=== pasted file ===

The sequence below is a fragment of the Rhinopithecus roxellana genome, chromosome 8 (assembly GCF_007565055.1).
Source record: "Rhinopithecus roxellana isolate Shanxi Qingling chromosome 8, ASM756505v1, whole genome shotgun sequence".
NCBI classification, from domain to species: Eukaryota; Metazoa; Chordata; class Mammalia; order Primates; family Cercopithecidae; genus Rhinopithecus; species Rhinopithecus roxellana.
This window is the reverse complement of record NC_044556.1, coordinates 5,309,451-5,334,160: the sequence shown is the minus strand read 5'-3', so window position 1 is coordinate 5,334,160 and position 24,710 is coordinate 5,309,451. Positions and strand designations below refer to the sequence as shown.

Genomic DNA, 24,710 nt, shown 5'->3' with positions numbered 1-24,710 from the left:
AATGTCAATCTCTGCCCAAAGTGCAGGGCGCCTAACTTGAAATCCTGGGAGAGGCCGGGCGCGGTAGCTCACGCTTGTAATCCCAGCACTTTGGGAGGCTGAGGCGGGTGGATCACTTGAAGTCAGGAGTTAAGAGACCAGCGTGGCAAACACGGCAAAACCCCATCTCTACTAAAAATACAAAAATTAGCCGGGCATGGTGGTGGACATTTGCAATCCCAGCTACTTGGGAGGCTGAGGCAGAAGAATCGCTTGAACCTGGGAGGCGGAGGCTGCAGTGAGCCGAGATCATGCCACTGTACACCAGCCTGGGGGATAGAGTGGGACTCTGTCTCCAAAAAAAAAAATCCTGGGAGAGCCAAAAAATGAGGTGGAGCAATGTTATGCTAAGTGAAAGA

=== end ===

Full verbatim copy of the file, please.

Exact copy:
The sequence below is a fragment of the Rhinopithecus roxellana genome, chromosome 8 (assembly GCF_007565055.1).
Source record: "Rhinopithecus roxellana isolate Shanxi Qingling chromosome 8, ASM756505v1, whole genome shotgun sequence".
NCBI classification, from domain to species: Eukaryota; Metazoa; Chordata; class Mammalia; order Primates; family Cercopithecidae; genus Rhinopithecus; species Rhinopithecus roxellana.
This window is the reverse complement of record NC_044556.1, coordinates 5,309,451-5,334,160: the sequence shown is the minus strand read 5'-3', so window position 1 is coordinate 5,334,160 and position 24,710 is coordinate 5,309,451. Positions and strand designations below refer to the sequence as shown.

Genomic DNA, 24,710 nt, shown 5'->3' with positions numbered 1-24,710 from the left:
AATGTCAATCTCTGCCCAAAGTGCAGGGCGCCTAACTTGAAATCCTGGGAGAGGCCGGGCGCGGTAGCTCACGCTTGTAATCCCAGCACTTTGGGAGGCTGAGGCGGGTGGATCACTTGAAGTCAGGAGTTAAGAGACCAGCGTGGCAAACACGGCAAAACCCCATCTCTACTAAAAATACAAAAATTAGCCGGGCATGGTGGTGGACATTTGCAATCCCAGCTACTTGGGAGGCTGAGGCAGAAGAATCGCTTGAACCTGGGAGGCGGAGGCTGCAGTGAGCCGAGATCATGCCACTGTACACCAGCCTGGGGGATAGAGTGGGACTCTGTCTCCAAAAAAAAAAATCCTGGGAGAGCCAAAAAATGAGGTGGAGCAATGTTATGCTAAGTGAAAGA